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Hey Dixons, there still aren’t any 4K Ultra HD TV channels

High street giant DSG Retail has been rapped on the knuckles for misleading punters about the capabilities of LG 4K Ultra HD TVs. 

The TV ad, which ran over Christmas 2014, stated that 4K TV sets would let viewers watch their favourite Christmas movies in greater detail, without explaining exactly what the improvement would be. 

Dixons’s ad said: “These smart LG TVs start at £849, and because they’re 4K Ultra HD, you can watch your favourite Christmas movies in greater detail.” 

Smart TVs like LG’s 49UB850V, which you can snap up now for £849, do upscale Full HD content, so in that sense the Dixons ad was correct. The beef that complainants held was that this wording was too vague and didn’t explain exactly how the TVs Dixons was selling actually did this. 

Does the 4K Ultra HD badge mean my TV is future proof?A quick search reveals that there have been a few moans about the picture quality of this specific unit. It’s not clear from the ASA’s ruling that this was the TV set DSG Retail was featuring in its ads, but it does highlight the need for caution when shopping around for a new TV. 

Because 4K panels offer four times the number of pixels than a Full HD display, it’s easy to assume that therefore the picture will be four times better. While they may be four times more detailed, there’s also things like colour palette and high dynamic range to consider. 

Whether your TV will let you stream 4K content from Netflix and Amazon is another issue – early adopters who bought certain Sony TVs have had to essentially pay twice to get this feature – as is whether or not your Internet service is good enough to handle Ultra HD streams. 

Even then, the jury is still out on whether or not 4K TV sets sold today will let you watch 4K TV channels once they’re live.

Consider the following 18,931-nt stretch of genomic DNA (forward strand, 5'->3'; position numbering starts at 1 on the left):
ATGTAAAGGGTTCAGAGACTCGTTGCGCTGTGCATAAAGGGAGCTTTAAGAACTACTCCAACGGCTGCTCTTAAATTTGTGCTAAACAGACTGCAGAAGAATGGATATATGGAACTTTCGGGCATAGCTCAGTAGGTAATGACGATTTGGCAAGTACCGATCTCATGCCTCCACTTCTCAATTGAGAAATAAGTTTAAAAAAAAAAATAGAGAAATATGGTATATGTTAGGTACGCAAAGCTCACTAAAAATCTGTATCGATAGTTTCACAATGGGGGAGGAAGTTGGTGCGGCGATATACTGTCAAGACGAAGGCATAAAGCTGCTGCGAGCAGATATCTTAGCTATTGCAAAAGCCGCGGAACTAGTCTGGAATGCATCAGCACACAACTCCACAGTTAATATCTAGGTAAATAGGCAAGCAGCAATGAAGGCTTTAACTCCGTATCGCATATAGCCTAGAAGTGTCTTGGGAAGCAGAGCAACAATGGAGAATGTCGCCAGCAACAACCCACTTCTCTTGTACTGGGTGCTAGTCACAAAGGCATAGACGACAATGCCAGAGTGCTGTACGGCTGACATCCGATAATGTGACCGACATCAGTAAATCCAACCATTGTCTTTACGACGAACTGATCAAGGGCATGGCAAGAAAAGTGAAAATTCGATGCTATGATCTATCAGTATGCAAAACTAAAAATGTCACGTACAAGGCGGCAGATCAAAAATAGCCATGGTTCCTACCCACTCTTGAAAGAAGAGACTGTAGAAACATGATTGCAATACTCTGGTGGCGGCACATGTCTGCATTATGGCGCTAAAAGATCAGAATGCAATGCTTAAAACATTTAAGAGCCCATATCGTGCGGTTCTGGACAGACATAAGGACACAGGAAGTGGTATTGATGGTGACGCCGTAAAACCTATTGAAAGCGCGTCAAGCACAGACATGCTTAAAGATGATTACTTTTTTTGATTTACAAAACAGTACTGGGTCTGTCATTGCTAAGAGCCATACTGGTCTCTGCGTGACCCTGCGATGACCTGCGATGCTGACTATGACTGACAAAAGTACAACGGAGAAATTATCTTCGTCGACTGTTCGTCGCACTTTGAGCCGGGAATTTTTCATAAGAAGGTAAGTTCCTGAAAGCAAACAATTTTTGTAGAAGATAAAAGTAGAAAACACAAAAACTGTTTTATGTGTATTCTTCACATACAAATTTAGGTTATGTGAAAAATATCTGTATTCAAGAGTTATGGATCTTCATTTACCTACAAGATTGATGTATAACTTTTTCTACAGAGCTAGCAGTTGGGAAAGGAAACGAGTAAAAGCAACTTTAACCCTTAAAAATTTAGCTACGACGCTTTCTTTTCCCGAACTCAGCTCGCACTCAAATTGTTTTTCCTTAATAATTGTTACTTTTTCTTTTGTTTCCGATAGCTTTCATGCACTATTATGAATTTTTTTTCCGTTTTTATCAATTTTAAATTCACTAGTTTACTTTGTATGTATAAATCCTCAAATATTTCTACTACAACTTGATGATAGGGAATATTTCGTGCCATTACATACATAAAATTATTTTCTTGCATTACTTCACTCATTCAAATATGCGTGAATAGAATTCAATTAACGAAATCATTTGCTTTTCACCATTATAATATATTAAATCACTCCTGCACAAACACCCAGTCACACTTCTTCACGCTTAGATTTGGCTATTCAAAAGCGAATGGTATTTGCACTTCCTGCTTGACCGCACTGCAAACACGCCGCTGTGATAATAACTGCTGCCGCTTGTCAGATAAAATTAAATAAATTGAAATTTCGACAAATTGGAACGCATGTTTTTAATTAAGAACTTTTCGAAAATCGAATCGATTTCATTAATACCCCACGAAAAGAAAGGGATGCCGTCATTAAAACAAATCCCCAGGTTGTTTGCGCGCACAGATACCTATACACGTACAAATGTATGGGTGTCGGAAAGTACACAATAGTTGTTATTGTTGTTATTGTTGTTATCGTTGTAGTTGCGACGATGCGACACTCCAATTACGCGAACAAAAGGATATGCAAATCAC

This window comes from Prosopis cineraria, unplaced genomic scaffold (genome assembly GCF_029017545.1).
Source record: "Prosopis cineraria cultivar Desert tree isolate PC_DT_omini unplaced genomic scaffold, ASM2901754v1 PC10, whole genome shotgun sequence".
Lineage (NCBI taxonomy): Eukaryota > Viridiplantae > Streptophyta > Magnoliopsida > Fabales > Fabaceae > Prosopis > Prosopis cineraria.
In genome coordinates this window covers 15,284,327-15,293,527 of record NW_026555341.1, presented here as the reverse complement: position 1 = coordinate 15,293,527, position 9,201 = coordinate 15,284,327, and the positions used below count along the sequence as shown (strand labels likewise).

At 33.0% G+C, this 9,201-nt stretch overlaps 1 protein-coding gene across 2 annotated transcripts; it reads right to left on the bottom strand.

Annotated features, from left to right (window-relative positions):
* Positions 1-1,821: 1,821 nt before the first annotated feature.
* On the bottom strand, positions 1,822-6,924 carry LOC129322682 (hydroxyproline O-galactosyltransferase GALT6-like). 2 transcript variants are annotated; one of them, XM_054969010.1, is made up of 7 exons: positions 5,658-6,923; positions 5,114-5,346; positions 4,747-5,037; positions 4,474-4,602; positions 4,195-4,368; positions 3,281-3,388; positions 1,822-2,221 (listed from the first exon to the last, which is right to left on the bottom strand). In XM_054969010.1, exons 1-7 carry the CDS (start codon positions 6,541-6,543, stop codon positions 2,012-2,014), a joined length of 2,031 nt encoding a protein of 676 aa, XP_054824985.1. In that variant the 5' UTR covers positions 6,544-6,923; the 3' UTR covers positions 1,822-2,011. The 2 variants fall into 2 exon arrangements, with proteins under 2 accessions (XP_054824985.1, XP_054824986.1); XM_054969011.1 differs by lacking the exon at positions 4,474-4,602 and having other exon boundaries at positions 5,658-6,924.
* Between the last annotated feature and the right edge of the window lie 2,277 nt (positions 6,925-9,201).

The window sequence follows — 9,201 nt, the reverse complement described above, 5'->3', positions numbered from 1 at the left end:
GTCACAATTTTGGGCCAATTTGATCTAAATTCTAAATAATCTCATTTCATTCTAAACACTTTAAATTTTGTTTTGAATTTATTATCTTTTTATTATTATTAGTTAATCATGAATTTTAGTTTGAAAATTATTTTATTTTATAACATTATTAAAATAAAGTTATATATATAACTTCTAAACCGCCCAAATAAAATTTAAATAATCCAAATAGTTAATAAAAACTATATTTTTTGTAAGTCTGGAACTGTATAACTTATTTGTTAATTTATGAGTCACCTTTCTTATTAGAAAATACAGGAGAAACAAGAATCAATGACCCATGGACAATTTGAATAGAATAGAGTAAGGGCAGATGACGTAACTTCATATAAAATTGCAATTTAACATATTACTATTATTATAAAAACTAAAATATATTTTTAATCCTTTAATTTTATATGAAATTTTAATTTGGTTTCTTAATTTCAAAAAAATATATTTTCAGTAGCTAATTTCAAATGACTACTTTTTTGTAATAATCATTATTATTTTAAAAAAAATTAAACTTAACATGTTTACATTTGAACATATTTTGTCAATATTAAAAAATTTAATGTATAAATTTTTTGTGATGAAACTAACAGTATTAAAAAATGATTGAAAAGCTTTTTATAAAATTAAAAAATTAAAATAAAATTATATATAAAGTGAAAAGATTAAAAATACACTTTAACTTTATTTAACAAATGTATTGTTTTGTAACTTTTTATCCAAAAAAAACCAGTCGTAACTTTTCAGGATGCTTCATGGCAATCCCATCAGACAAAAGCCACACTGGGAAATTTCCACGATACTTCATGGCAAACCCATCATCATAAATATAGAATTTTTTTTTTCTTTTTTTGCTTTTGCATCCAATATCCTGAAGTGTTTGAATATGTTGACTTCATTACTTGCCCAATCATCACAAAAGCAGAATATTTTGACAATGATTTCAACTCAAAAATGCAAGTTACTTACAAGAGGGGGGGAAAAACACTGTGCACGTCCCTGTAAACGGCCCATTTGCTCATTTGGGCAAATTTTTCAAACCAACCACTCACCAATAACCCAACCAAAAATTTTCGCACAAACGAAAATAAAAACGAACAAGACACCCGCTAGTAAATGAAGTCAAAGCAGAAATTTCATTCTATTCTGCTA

Sky is rumoured to be launching a 4K service later this year. While things like prices for packages haven’t been confirmed, it’d be pretty awful if you shelled out for a new 4K TV now, only to find that it won’t play ball with Ultra HD Premier League footie action. 

The DTG (Digital TV Group) is currently working with the likes of Sky, the BBC and others to help define broadcast standards for 4K Ultra HD. 

Speaking about the ASA ruling, DTG CEO Richard Lindsay-Davies said: “Ultra HD represents an enormous opportunity for the TV industry to take the viewing experience to a level even greater than the leap from standard-def to HD, but exaggerating the offering at an early stage could damage consumer confidence before the true benefits come to fruition.

“The DTG’s UHD Forum is working with broadcasters and TV manufacturers to establish next-generation TV standards for 4K and beyond, collaborating with international bodies, and we are providing advice to retailers to ensure that they can provide consumers with accurate information, satisfying the early adopters who will be the bedrock of future market growth.”

The DTG is currently running a series of 4K plugfests to see how current and forthcoming TV sets, home cinema equipment and development 4K set top boxes work together. The DTG is being tight lipped on what it’s seen in its tests, but we’re expecting to hear more about its work at the 2015 DTG Summit in May. 

Last year we got to see some of Sky’s 4K demo footage in action. While it was impressive in many ways, it was clear that 4K TV wasn’t ready to come out of the oven. 

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